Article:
Opinion: As tensions with Iran and Hezbollah rise and a massive rocket assault becomes a question of when and not if, we must look with an open mind at the country’s level of readiness for conflict; listening to experts’ warnings could save many billions of dollars and many lives
Ben-Dror Yemini – www.ynetnews.com
Iranian Supreme Leader Ayatollah Ali Khamenei spoke again last week about a “final solution” to the Zionist problem. The Europeans condemned it and business kept going on as usual.
The cyberwar with the Islamic Republic continues at full tilt. The damage done to Israel is marginal, while Iran pays heavy prices.
Only one thing is clear: With or without sanctions, with or without coronavirus, the Iranian regime is one of madmen who prefer to invest in developing missile systems against Israel than invest in improving the lives of Iranian citizens.
So, it seems the question is not will there be a conflict where the Iranians use the massive rocket arsenal they supplied Hezbollah with, but rather when.
This may very well send Lebanon back into the Middle Ages, but Israel also won’t come out of it unscathed.
I received a phone call from a well-known physics professor, and he told me about a meeting he took part in with security officials and scientists.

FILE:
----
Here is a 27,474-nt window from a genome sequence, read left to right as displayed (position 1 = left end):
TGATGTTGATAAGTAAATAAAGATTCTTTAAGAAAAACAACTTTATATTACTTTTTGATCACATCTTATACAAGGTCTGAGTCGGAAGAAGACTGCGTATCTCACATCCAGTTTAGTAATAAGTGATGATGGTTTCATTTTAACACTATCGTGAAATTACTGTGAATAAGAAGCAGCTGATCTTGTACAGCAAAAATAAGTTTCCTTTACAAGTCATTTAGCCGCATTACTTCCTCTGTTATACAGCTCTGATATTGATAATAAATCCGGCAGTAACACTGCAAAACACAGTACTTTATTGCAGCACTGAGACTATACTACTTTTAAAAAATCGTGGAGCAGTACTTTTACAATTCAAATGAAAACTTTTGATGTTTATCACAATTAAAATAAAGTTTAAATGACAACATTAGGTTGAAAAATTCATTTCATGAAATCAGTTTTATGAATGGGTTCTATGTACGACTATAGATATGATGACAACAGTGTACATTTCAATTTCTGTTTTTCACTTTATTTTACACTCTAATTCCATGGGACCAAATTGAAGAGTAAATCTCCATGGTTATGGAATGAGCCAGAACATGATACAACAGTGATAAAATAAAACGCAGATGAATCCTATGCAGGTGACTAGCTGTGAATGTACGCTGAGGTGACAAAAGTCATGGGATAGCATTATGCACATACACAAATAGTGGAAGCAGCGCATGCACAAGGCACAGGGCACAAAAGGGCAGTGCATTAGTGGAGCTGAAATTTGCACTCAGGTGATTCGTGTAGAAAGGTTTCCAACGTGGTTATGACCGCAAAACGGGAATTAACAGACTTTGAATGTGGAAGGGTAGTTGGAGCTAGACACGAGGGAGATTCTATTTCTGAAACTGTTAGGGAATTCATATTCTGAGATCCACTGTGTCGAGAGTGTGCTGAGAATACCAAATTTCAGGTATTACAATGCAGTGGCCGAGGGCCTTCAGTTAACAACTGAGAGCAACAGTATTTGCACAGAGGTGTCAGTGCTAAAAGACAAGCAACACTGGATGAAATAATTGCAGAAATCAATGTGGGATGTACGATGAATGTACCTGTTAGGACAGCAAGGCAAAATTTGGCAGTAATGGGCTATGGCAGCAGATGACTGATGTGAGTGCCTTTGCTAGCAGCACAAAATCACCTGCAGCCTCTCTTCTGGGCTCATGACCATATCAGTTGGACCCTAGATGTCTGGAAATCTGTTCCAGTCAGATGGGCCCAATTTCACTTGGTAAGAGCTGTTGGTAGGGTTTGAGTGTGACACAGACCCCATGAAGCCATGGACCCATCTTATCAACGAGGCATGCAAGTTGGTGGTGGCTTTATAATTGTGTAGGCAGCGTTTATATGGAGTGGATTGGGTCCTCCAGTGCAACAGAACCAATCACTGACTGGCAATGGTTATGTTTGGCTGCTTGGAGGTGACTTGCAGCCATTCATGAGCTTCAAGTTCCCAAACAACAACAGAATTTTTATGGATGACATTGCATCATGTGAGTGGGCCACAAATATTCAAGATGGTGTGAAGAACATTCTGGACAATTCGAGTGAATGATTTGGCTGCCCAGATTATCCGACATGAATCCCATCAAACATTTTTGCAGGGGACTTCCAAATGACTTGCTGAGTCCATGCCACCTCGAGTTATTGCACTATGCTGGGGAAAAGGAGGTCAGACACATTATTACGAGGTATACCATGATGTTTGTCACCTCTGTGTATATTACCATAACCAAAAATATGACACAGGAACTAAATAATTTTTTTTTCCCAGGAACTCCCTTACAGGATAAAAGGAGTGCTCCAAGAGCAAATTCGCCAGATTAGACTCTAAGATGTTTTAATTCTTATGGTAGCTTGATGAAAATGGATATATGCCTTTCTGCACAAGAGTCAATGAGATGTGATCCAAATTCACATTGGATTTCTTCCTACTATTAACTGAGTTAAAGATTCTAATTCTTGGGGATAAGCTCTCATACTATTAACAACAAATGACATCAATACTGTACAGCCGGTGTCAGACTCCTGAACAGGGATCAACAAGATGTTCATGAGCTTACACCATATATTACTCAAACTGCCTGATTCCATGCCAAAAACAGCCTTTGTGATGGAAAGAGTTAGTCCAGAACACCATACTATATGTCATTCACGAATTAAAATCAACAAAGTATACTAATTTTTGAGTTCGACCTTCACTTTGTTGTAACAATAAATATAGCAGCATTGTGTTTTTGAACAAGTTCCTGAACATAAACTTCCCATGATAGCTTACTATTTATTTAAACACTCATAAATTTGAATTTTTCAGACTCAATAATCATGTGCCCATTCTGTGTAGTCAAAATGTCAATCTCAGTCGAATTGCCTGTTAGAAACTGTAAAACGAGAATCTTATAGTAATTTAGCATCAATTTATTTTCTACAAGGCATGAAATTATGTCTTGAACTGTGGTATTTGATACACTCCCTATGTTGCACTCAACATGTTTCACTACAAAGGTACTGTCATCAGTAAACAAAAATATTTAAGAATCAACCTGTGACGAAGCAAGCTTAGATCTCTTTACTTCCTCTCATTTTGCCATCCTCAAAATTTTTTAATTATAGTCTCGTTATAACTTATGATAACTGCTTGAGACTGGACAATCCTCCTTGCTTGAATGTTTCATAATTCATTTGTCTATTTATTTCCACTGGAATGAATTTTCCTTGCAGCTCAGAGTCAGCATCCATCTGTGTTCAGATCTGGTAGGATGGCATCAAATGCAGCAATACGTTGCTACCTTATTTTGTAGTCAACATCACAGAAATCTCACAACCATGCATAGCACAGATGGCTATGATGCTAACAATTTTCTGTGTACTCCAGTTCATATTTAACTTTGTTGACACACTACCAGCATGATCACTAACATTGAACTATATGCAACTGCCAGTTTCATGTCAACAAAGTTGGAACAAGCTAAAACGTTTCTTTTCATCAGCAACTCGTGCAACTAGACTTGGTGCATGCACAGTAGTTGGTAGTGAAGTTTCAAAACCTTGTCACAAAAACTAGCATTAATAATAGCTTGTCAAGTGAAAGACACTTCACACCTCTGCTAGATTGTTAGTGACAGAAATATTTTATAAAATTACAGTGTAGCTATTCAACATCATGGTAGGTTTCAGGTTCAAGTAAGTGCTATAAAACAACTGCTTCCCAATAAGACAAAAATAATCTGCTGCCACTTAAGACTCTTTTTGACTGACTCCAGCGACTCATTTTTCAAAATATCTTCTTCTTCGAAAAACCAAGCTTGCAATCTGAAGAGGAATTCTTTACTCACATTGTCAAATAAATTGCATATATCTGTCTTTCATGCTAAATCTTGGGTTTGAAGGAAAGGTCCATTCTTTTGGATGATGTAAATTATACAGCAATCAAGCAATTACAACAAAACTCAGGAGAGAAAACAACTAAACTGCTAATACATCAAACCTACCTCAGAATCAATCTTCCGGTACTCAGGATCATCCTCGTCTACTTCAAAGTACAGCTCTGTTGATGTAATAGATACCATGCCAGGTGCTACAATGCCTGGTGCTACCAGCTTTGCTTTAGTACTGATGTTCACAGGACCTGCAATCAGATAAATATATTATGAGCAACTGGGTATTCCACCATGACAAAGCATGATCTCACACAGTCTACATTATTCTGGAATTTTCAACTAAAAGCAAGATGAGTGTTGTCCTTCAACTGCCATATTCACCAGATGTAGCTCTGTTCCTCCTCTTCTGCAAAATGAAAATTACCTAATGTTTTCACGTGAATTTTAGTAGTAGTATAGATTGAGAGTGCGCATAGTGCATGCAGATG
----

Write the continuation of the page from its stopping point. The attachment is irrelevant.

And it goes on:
They all agreed that Israel is not ready for the next war, neither against Iran nor against Hezbollah.
Their missiles won’t destroy Israel, but the home front is not prepared, the army is not prepared, and the damage will be far-reaching.
The attendees at the meeting had a heated argument over whether Israel should implement a new laser-based air defense system. Its advocates claim it would provide civilians with far better protection for a much lower cost than the Iron Dome air defense system, whose batteries cost $100 million per unit and each rocket costs $50,000.
Our enemies could easily bankrupt us through mass production of primitive rockets that cost only a few dozen dollars apiece.
Both sides presented professional and convincing arguments, free of personal interests, but my scanty understanding of the issue would not allow me to decide who’s in the right here.
Their claims may be true. We could be much more prepared for the next war. We could save many lives and many billions of dollars.
Those opposing the lasers may be prisoners of a misconception that could cost us thousands of lives, much like the one before the 1973 Yom Kippur War, that Egypt won’t attack Israel and Syria won’t attack without Egypt.
It’s a worthwhile discussion that we must approach with an open mind, even if it turns out in the end, that all these experts and scientists are charlatans who don’t know anything. But if there is a slim chance that they are right – then hearing their claims is not an option, it is mandatory.
I urge the new defense minister, Benny Gantz, to consult these people. He knows who they are and he knows these are people who have dedicated their lives to Israel’s security.